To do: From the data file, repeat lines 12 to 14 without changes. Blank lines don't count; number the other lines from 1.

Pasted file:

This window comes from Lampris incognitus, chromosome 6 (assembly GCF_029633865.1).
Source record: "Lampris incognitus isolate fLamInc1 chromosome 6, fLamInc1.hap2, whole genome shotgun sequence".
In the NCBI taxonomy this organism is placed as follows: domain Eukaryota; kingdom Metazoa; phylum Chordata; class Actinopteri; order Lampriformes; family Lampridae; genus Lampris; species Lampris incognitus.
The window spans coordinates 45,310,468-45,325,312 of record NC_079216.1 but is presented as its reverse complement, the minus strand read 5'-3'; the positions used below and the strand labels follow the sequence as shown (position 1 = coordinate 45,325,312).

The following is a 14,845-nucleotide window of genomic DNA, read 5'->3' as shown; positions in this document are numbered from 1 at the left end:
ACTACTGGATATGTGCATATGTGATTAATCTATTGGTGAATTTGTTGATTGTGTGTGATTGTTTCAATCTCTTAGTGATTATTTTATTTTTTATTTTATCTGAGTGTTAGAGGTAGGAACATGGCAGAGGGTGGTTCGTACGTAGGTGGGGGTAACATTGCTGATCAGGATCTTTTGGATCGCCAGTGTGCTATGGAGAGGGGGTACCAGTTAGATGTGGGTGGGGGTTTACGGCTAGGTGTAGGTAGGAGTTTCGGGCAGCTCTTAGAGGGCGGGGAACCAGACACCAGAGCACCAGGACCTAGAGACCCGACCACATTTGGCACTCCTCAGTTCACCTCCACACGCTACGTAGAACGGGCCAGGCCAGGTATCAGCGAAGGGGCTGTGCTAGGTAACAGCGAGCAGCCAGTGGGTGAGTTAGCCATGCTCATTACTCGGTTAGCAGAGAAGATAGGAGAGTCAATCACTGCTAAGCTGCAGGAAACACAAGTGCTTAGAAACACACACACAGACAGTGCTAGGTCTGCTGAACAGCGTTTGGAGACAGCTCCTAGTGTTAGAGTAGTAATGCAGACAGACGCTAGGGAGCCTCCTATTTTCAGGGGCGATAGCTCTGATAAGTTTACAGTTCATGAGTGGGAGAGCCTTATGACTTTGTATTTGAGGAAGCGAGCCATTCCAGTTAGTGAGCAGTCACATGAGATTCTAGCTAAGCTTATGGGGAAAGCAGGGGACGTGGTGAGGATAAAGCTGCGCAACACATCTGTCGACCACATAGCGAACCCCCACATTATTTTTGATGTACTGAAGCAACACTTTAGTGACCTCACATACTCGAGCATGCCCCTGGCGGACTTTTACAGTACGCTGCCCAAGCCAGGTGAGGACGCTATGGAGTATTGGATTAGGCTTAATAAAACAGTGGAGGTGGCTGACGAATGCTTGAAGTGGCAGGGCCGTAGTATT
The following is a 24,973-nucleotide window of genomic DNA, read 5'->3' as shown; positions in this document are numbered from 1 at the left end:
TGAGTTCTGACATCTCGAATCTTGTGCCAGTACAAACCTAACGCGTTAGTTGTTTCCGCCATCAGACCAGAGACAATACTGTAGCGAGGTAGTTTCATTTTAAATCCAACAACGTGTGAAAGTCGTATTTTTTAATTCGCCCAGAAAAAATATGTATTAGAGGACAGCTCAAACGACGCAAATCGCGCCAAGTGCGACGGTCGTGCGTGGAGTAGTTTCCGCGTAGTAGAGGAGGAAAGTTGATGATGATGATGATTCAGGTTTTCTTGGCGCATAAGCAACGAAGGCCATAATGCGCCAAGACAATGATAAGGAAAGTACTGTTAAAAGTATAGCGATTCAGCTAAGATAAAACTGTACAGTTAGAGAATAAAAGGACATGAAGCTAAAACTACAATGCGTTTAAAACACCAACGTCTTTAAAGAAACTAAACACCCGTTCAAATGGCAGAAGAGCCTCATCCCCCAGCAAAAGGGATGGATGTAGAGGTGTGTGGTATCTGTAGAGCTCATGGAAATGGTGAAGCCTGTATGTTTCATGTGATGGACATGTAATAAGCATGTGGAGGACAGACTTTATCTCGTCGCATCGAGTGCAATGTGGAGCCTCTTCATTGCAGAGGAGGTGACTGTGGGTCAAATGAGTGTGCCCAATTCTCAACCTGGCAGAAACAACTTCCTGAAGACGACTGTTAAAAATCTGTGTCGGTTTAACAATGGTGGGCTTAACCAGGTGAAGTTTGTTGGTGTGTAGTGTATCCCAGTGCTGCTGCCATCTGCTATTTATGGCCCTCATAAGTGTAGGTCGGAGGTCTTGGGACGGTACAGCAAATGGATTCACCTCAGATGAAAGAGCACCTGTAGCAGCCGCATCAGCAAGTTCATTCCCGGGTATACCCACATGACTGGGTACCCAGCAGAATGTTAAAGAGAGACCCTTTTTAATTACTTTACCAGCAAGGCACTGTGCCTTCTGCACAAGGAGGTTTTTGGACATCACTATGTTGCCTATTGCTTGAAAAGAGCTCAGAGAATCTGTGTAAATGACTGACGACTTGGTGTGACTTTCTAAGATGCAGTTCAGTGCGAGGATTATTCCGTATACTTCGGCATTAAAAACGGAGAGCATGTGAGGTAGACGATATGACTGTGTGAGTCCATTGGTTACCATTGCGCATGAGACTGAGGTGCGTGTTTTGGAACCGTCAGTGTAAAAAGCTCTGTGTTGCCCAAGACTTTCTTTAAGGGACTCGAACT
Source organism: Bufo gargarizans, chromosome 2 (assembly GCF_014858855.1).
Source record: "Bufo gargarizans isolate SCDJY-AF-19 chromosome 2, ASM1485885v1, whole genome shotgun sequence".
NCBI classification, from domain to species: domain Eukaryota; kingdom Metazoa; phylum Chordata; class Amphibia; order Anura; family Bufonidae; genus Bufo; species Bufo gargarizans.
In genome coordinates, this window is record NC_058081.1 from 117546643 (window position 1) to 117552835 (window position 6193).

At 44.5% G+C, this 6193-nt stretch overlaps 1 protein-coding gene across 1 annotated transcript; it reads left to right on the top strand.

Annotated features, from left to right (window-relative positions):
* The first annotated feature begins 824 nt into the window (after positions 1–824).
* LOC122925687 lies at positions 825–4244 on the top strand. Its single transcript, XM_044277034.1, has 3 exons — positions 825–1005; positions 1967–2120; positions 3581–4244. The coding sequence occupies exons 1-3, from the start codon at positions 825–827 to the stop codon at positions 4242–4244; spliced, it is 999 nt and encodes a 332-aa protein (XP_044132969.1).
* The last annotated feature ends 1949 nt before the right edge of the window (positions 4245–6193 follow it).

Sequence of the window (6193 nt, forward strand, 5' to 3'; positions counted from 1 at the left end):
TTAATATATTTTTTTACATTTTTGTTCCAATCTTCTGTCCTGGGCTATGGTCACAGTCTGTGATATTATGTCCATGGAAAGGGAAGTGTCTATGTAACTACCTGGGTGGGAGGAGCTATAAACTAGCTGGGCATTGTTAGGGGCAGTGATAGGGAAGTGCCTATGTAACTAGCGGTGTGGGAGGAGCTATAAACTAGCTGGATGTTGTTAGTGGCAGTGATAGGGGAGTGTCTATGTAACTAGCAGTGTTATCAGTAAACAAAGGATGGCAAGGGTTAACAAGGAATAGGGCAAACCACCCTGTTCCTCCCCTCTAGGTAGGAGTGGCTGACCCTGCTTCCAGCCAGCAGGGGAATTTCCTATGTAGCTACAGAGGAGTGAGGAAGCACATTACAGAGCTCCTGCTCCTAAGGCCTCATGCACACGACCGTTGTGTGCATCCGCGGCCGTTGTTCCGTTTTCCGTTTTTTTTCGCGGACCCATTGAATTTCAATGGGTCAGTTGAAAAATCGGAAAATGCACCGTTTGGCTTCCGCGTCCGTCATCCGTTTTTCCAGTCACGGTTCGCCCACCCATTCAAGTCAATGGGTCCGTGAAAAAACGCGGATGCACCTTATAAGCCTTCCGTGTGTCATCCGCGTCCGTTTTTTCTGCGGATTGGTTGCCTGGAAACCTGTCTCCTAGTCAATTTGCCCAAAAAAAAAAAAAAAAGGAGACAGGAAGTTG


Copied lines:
In genome coordinates, this window is record NC_058081.1 from 117546643 (window position 1) to 117552835 (window position 6193).

At 44.5% G+C, this 6193-nt stretch overlaps 1 protein-coding gene across 1 annotated transcript; it reads left to right on the top strand.

Annotated features, from left to right (window-relative positions):